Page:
One year after the protests against Ahmadinejad's disputed election victory, the green movement still does not have a coherent political strategy for fighting the regime, writes Karim Sadjadpour, expert on Iran at the Carnegie Endowment for International Peace in Washington
This month marks the one-year anniversary of the contested re-election of hard-line Iranian President Mahmoud Ahmadinejad, which spurred the country's largest popular uprisings since the 1979 Islamic revolution. While the regime gradually succeeded in violently quelling the momentum of the opposition Green Movement, the country's deep internal rifts – both among political elites as well as between government and society – are far from being reconciled.
Among the numerous post-election casualties was the notion of Iran as an "Islamic Republic." As the late Grand Ayatollah Ali Montazeri put it, the regime's brutality towards its own people has rendered it "neither Islamic nor a Republic."
Another casualty was the legitimacy of Supreme Leader Ayatollah Ali Khamenei. For two decades, Khamenei deceptively cultivated an image of an impartial and magnanimous guide, but his defiant public support for Ahmadinejad exposed him as a petty, partisan autocrat. Among the unprecedented slogans of last summer's street protests were thunderous chants of "Khamenei is a murderer, his leadership is void!"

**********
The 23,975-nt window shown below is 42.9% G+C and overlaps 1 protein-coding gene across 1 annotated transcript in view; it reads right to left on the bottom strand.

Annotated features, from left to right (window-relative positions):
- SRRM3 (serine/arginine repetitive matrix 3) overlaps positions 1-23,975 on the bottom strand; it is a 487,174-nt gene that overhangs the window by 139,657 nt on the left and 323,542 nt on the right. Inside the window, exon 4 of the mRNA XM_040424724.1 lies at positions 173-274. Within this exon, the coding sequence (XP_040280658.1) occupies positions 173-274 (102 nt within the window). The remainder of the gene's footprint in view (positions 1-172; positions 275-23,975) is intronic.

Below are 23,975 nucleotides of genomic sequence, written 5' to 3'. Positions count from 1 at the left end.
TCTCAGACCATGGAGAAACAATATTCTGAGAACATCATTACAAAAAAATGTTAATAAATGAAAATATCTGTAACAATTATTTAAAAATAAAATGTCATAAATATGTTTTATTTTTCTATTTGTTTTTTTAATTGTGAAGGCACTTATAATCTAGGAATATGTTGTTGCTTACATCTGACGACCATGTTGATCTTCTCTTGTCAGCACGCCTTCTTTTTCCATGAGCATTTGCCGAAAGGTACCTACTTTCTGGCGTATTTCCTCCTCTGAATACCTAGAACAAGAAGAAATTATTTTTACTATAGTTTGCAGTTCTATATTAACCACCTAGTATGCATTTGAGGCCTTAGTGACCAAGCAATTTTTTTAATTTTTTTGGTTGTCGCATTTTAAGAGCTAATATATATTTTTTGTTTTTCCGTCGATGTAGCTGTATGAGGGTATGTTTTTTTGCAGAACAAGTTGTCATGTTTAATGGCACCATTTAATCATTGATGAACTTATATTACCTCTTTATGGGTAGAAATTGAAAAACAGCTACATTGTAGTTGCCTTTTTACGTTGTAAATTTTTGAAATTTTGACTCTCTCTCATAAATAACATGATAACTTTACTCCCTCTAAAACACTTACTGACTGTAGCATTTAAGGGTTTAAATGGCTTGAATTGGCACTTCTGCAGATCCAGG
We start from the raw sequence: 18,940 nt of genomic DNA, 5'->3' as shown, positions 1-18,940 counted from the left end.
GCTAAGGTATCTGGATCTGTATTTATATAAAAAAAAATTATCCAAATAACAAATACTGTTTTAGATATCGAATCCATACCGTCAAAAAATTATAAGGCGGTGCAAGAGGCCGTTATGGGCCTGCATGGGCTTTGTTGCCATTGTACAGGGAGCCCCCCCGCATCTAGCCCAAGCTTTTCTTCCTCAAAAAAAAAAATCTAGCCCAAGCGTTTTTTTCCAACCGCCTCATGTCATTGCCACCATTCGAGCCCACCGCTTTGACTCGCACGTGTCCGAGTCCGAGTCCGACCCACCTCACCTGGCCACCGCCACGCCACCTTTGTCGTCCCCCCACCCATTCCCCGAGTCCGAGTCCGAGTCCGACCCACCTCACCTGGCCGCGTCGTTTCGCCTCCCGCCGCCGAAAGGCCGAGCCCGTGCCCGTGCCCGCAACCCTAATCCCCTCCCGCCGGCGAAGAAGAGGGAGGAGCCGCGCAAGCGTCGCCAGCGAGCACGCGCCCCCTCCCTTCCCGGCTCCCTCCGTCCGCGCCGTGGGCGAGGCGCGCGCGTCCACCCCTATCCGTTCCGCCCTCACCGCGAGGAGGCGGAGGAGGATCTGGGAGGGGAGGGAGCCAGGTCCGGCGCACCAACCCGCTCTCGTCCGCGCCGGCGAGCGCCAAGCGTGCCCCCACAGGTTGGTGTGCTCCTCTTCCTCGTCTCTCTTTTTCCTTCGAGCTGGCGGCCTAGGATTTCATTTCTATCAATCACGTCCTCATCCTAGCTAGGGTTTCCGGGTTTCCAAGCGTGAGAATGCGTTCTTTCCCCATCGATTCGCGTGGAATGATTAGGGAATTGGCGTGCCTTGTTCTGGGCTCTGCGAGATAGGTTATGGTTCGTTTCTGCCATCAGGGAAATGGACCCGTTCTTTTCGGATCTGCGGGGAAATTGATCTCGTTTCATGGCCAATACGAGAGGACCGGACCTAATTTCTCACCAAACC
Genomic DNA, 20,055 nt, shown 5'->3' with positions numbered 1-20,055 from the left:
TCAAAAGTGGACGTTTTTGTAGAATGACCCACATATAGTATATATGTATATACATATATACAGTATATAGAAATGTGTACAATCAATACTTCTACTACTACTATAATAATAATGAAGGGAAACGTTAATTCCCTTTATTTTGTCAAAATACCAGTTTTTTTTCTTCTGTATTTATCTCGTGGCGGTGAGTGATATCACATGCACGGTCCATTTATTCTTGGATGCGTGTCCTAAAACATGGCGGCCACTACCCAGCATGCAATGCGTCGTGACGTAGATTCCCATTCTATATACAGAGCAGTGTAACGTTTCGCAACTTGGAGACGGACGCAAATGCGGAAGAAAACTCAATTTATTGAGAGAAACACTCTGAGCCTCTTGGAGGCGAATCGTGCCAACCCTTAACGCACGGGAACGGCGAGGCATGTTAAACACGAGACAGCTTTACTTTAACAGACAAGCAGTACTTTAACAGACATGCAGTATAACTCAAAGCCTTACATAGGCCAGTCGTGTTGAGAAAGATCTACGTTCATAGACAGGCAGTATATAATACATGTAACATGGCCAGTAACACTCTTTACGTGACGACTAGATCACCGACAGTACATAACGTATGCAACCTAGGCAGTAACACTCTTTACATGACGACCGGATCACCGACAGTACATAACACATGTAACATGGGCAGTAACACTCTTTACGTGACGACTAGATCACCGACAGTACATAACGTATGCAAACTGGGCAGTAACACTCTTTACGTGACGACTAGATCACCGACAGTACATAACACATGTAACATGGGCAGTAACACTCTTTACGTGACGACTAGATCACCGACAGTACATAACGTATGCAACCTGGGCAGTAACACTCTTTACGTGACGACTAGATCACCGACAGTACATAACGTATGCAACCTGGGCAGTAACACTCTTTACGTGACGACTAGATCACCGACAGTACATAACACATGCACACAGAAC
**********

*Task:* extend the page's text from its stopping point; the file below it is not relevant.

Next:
Under Khamenei's leadership, an unholy trinity of nouveau-riche Revolutionary Guardsmen, hard-line clergymen, and indoctrinated Basij militiamen increasingly wield power. Despite his religious pretensions as a spiritual guide, Khamenei's future rests largely in the hands of the Revolutionary Guards. While opposition to his rule among top clerics in Qom worries Khamenei, opposition within the Revolutionary Guard could be fatal for him.
Grass-roots nature a disadvantage